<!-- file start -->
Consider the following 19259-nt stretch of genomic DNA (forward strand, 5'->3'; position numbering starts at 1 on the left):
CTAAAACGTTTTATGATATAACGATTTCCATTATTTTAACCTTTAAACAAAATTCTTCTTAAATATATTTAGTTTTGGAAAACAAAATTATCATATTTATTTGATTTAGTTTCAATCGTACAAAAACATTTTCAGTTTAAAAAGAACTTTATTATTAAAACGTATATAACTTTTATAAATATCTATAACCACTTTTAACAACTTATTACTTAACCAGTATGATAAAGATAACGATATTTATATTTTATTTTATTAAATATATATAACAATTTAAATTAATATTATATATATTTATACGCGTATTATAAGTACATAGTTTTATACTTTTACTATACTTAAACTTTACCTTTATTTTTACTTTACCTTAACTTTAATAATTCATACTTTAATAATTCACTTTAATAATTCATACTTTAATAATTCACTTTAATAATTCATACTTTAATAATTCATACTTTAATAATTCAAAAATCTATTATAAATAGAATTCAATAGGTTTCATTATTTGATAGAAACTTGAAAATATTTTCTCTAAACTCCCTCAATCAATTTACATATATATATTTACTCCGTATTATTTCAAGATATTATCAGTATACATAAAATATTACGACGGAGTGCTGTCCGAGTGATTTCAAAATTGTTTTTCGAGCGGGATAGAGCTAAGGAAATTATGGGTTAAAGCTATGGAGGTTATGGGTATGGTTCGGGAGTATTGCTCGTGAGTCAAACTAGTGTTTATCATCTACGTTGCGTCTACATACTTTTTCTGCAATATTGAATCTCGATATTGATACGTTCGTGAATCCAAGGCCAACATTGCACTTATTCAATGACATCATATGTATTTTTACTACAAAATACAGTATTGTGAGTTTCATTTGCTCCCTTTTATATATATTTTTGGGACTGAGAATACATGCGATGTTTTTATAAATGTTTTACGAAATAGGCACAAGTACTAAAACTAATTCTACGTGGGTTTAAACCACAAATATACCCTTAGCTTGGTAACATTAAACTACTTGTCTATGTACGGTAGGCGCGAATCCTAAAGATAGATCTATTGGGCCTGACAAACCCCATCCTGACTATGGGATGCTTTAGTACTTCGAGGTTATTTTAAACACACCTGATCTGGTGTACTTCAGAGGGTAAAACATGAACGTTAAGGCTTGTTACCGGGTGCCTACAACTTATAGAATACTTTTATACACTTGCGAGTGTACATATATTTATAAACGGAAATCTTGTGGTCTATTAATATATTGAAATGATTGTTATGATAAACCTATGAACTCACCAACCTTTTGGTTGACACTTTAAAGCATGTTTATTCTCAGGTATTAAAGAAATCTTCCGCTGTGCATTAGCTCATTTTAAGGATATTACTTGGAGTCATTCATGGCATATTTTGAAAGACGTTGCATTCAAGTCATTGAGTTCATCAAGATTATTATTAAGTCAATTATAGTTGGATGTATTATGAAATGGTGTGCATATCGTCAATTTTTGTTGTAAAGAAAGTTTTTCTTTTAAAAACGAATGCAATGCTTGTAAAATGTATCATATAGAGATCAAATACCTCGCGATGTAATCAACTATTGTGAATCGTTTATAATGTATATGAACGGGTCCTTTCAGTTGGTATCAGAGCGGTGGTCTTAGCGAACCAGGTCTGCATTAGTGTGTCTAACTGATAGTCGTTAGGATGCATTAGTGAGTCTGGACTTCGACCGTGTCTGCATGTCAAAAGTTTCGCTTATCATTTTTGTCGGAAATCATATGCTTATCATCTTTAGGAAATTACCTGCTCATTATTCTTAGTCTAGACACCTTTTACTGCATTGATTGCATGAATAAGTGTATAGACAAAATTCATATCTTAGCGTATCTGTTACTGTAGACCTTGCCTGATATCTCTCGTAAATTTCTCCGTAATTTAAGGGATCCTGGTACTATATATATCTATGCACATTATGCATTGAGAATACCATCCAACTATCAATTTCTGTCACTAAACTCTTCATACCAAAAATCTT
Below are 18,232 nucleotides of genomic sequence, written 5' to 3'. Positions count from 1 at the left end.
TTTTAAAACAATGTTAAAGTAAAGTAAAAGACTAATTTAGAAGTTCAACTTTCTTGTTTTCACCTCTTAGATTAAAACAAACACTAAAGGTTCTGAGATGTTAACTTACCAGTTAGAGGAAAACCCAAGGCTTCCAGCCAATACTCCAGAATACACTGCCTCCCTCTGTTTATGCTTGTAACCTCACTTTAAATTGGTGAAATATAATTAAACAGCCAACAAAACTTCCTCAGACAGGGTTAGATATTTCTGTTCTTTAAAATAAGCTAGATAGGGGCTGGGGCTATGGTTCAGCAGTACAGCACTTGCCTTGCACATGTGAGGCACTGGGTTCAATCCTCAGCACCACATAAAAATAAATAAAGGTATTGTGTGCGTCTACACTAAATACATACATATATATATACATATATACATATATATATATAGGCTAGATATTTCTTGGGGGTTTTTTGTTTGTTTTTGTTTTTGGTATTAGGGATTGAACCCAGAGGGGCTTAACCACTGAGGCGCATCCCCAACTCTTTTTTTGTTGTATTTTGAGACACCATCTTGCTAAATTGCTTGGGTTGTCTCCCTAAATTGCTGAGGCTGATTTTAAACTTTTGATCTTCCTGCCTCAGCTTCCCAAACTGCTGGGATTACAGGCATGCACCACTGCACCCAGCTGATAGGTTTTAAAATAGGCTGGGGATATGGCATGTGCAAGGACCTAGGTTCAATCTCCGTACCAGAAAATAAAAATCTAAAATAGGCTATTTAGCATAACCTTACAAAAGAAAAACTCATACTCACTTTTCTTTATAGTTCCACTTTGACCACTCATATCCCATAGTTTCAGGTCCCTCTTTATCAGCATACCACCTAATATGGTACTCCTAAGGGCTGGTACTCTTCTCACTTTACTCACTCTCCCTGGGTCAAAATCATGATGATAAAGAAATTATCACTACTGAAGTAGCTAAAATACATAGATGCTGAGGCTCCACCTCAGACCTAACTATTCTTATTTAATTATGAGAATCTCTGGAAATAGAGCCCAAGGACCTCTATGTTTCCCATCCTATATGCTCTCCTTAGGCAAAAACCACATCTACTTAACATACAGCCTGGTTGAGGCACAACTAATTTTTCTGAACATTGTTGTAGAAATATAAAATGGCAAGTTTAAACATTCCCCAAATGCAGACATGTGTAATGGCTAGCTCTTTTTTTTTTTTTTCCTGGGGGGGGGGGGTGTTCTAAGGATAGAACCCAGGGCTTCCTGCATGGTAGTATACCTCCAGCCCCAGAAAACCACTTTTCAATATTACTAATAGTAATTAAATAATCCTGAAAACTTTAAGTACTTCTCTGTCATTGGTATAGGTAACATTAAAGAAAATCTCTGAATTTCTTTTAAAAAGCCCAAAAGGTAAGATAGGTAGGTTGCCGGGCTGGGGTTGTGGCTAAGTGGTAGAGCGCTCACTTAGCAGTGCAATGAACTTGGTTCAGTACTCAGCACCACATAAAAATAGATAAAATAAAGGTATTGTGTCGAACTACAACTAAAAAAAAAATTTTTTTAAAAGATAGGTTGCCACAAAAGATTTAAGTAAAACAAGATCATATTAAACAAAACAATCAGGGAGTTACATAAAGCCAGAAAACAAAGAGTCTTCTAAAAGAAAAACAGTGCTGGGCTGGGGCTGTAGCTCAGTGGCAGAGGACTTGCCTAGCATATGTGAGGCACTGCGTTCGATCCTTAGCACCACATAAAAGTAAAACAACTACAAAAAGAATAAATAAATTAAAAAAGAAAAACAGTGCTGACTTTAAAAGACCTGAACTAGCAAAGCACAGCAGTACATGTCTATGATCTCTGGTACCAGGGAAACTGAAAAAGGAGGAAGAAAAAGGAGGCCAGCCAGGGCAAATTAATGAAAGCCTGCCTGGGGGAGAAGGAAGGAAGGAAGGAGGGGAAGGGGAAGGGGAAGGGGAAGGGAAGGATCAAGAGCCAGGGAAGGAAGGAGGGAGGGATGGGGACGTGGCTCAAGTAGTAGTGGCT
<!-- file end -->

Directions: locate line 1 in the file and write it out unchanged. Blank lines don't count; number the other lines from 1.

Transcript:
Consider the following 19259-nt stretch of genomic DNA (forward strand, 5'->3'; position numbering starts at 1 on the left):